- The Shiva Samhita. A Critical Edition and an English Translation, James Mallinson, 2007, Yogavidya.com
- The Gheranda Samhita, The Original Sanskrit and an English Translation, James Mallinson, 2004, Yogavidya.com
- Other material will be made available online.
YGST 641: Jaina Yoga
Dr. Christopher Key Chapple
Jainism developed more than 2500 years ago on the Indian subcontinent. Jainism is best known for its emphasis on the practice of nonviolence and its related bio-cosmographical theories. In this course we will learn the basic principles and practices of the Jaina faith and how they intersect with Yoga traditions and Buddhism. This course will take place in India and include travel to significant religious sites.
Students will become familiar with core Jaina teachings on karma, the soul, devotional practices, and meditation techniques. They will know the key historical phases of Jainism and how Jainism adapted the ideas of Yoga throughout.
Students will read both primary and secondary materials on Jainism. Students will reside in India during this course and can expect to attend a three hour lecture each morning at the Vallabh Jain Mandir in Alipur, North Delhi. Midway in the course we will take up the same schedule at the Jain Study Center adjacent to Central Park in Jaipur, Rajasthan. Each day the student will complete a one to two page paper on the day’s reading and lecture as well as keep a daily journal.
- Jaina Sutras, Part One, Jacobi
- Nonviolence to Animals, Earth, and Self in Asian Traditions, Chapple
- Reconciling Yogas, Yogadṛṣṭisamuccaya, Chapple
- That Which Is: Tattvārtha Sūtra, Tatia
- Yogaśāstra, Quarnstrom
- Absent Lord: Ascetics and Kings in a Jain Ritual Culture, Babb
- Note: This course will take place in India from July 2 until July 21, 2015.
YGST 682: Comparative Mysticism
Dr. Christopher Key Chapple
In this class we will explore the inner or mystical life as articulated in the life and practice of various religious traditions. We will begin with a study of a modern classic: The Varieties of Religious Experience by William James, the pre-eminent American philosopher and psychologist as well as the key ideas of Carl Jung. We will then examine the Jewish and Islamic mystical traditions, as well as key writers in the emerging field of contemplative Christian ecology. Yoga and mysticism will be examined through the writings of 20th century philosopher Sri Aurobindo.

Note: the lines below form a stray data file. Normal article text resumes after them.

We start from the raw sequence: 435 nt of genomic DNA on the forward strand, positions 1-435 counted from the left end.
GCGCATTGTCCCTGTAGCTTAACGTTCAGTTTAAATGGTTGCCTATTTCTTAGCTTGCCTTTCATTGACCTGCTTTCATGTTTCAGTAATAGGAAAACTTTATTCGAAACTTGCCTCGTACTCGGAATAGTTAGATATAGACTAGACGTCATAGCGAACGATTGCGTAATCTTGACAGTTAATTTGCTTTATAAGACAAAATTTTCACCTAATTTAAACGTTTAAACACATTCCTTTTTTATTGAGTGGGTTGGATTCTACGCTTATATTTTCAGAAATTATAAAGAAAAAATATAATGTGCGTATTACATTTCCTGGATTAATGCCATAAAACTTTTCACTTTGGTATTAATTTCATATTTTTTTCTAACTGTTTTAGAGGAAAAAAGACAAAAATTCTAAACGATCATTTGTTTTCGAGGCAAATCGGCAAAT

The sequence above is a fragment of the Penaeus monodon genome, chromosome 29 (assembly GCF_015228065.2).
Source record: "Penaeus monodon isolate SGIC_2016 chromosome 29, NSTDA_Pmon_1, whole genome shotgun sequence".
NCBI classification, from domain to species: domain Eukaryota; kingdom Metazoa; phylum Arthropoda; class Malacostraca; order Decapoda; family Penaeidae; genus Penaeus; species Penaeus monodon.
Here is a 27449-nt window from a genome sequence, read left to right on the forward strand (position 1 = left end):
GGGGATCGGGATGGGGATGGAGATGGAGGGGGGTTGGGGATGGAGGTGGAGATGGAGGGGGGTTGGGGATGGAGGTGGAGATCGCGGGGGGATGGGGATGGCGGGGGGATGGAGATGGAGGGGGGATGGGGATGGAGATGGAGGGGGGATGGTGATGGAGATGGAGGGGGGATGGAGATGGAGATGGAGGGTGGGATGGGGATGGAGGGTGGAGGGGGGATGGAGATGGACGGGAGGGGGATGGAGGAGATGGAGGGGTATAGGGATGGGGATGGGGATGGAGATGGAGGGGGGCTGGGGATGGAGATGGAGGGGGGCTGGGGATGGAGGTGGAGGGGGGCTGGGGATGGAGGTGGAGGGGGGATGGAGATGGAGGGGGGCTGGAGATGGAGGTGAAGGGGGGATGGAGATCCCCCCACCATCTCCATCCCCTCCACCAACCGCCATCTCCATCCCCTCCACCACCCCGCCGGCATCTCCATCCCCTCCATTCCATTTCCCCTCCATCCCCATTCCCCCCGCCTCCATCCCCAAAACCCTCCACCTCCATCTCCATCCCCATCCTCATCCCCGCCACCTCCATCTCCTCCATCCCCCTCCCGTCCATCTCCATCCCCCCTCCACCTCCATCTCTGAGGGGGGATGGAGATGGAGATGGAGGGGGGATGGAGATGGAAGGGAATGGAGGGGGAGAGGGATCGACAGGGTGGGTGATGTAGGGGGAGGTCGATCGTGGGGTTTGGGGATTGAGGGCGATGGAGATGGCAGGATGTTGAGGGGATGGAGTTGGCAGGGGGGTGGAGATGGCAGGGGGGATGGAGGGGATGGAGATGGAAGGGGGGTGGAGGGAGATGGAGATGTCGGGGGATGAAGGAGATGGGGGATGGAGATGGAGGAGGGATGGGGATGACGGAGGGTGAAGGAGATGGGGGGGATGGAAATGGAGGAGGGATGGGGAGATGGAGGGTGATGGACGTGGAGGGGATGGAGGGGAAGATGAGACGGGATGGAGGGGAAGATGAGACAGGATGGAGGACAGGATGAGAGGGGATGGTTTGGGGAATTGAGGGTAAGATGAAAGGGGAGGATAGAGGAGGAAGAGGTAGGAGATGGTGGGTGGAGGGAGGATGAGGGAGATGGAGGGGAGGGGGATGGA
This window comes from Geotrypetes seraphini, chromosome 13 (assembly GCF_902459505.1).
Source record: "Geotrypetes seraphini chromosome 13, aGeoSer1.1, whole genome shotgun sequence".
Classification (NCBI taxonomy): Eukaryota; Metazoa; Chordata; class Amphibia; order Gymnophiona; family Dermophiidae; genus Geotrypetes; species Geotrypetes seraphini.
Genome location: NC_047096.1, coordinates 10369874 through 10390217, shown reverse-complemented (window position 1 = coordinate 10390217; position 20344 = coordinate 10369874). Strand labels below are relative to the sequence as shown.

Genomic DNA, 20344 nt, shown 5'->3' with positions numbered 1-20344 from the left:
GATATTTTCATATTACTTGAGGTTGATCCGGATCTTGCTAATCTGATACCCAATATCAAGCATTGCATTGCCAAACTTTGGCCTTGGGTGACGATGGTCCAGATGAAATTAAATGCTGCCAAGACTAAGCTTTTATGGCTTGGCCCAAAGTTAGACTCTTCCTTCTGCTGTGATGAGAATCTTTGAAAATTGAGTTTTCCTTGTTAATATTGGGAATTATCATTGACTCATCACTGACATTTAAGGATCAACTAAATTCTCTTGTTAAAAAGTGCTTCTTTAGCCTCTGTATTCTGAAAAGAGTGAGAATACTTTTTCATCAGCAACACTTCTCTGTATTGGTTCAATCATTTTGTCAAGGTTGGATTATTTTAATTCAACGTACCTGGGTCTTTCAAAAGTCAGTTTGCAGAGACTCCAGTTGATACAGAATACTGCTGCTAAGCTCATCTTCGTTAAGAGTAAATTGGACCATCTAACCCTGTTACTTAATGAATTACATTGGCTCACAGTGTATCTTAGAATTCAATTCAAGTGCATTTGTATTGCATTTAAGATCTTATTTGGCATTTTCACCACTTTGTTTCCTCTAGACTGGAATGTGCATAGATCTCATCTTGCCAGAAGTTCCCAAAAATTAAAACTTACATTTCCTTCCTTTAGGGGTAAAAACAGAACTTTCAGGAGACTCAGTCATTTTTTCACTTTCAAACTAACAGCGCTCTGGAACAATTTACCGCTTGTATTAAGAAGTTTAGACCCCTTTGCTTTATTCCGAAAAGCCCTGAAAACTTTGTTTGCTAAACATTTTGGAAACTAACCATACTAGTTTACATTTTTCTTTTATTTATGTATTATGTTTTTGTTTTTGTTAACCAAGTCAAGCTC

Students will be familiar with the psychological approaches to religious experience as found in William James and Carl Jung. Students will learn the principles and practices of mystical theology from the Jewish, Muslim, Christian, and Yoga traditions. They will be versant with primary figures. They will also be able to write about and discuss this topic.
Students will be required to complete two projects. The first will be a response paper and presentation based on a portion of one of the books listed above. This will provide students with an opportunity to explore an area of their choosing, whether the psychological substrate or Christian, Jewish, Islamic, or Yogic approaches to the spiritual life . The second project will be a research project and presentation pertaining to mysticism and/or spirituality, particularly in its relationship to one or more specific theological traditions. Suggested topics might include the life and work of various individual mystics (Rumi, Kabir, Lalla, Hildegard of Bingen, George Fox, Al-Junayd, Patanjali, etc.) or a study of the general philosophical and theological issues that surround the study of mysticism, drawing from literature by contemporary writers such as Nasr, Katz, Stace, Underhill, and others.
- William James, Varieties of Religious Experience
- Joseph Campbell, ed., The Portable Jung
- David Cooper, God is a Verb: Kabbalah and the Practice of Mystical Judaism
- Anne Marie Schimmel, Mystical Dimensions of Islam
- Douglas Christie, The Blue Sapphire of the Mind
- Thomas Berry, Evening Thoughts
- Debashish Banerji, Seven Quartets of Becoming: A Transformative Yoga Psychology Based on the Diaries of Sri Aurobindo